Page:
The lack of a downtown connection, meanwhile, continues to worry some officials, including [District K Council Member Larry] Green and Mayor Sylvester Turner. Houston Public Works has a pending request for proposals for an engineering firm to study the downtown link in greater detail. Green said the study would give Houston more information about the importance of a downtown link, which would then be turned over to the company so they can consider a possible link.

“It might make sense for them to do it,” Green said. “We as a city want to know what the impact would be and is there another way.”

Reed, the Texas Central spokeswoman, said the company would consider any alternative outside its own plans as “complimentary” to its own plans. She compared the Houston discussion to a similar conversation happening in the Dallas area, where a link to Fort Worth is being studied.

That extension, however, is predicated on public funding, Reed said.

I would point out that the Gulf Coast Rail District is studying this issue as well, and as noted in that first link if anything comes of this it would involve multiple entities, including the GCRD, H-GAC, Metro, TxDOT, and the city of Houston. How that would work, where such a connector would be located, who pays for what – those questions and many more remain to be answered. The point is that someone is at least thinking about them. As for TCR, their draft environmental impact statement is expected in summer or fall, and there will be public meetings after that, as there were with Metro and the light rail lines. I’m sure some of them will be quite eventful. The deadline for responses to the city’s request for a study of options connecting the high speed rail terminal to downtown is May 27. KUHF has more.

A new way to attack gerrymandering

From Think Progress:

America’s anti-gerrymandering law is an incoherent mess.

Thirty years ago, in Davis v. Bandemer, the Supreme Court held that a partisan gerrymander may be struck down as unconstitutional upon proof of “both intentional discrimination against an identifiable political group and an actual discriminatory effect on that group.” Yet the Court struggled to determine where to draw the line between lawful and unlawful maps.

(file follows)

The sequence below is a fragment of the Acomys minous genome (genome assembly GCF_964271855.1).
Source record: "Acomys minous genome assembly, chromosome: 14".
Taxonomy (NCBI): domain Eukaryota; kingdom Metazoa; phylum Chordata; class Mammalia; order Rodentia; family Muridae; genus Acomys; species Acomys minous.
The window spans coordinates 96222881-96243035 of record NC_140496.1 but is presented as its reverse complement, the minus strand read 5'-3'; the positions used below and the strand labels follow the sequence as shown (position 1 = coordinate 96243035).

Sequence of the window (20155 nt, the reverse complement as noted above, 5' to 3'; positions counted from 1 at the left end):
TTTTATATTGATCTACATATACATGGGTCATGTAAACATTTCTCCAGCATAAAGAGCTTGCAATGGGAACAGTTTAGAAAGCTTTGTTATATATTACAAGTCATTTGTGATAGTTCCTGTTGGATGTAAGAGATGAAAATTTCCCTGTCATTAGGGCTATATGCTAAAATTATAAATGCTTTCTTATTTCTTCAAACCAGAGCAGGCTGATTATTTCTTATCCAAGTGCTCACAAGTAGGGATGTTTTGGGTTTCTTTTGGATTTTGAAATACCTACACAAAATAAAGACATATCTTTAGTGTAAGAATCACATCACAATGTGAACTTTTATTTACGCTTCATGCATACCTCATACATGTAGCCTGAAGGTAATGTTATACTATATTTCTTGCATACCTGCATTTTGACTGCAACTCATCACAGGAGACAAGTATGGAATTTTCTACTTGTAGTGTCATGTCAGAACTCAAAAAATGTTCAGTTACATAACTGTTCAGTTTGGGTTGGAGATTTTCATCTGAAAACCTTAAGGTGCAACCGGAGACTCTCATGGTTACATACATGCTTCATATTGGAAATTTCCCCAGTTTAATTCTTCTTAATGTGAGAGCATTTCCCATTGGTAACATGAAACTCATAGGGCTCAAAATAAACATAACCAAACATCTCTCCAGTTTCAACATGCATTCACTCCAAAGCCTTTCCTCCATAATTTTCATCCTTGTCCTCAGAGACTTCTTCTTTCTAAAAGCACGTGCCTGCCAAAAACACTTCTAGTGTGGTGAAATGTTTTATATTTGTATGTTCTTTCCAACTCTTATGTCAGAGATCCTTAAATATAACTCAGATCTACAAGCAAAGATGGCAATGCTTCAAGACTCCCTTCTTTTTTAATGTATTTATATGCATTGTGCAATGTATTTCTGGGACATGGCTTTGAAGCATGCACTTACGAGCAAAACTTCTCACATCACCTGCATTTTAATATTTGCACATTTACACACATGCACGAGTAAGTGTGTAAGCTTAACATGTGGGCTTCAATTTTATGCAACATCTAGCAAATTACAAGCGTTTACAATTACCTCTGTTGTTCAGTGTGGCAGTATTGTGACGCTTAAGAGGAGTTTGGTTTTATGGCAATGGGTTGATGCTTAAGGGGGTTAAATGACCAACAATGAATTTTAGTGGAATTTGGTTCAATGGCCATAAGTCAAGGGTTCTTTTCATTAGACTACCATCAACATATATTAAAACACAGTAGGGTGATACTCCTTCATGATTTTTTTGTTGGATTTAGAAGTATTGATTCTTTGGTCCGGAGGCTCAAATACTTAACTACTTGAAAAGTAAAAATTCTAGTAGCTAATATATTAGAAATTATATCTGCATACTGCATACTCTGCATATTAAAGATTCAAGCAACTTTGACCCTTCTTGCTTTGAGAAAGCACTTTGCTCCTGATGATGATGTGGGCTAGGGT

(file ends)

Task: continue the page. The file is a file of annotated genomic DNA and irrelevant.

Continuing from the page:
Nearly two decades later, in Vieth v. Jubelirer, the justices seemed even more confused. Four of them called upon federal courts to simply give up on solving the problem of partisan gerrymanders. Four others splintered into a maze of dissenting opinions, altogether proposing a total of three different standards for weighing alleged gerrymanders. In the middle, Justice Anthony Kennedy threw up his hands in frustration. “The failings of the many proposed standards for measuring the burden a gerrymander imposes on representational rights make our intervention improper,” Kennedy wrote. Nevertheless, he concluded that “if workable standards do emerge to measure these burdens . . . courts should be prepared to order relief.”

Now, a dozen years after Kennedy despaired for want of a workable way to uncover partisan gerrymanders, two young scholars may have cracked the code. In a paper published in the University of Chicago Law Review last year, law professor Nicholas Stephanopoulos and political scientist Eric McGhee propose a mathematical formula judges can use to identify suspect maps. This formula is now the subject of a federal lawsuit, Whitford v. Nichol, which has survived two motions, submitted by defenders of Wisconsin’s Republican-drawn maps, that sought to kill the case. Moreover, because of a quirk of federal law, the case is overwhelmingly likely to wind up in the Supreme Court.

[…]

The test offered by the plaintiffs in Whitford, which is based on Stephanopoulos and McGhee’s scholarship, is not a perfect solution to the problem of gerrymandering. For one thing, it effectively gives lawmakers a free election where they can enact gerrymandered maps and not need to worry that a court will strike them down in advance of the election. This is because the only way to calculate a map’s efficiency gap is to first run an election under that map and then add up the wasted votes.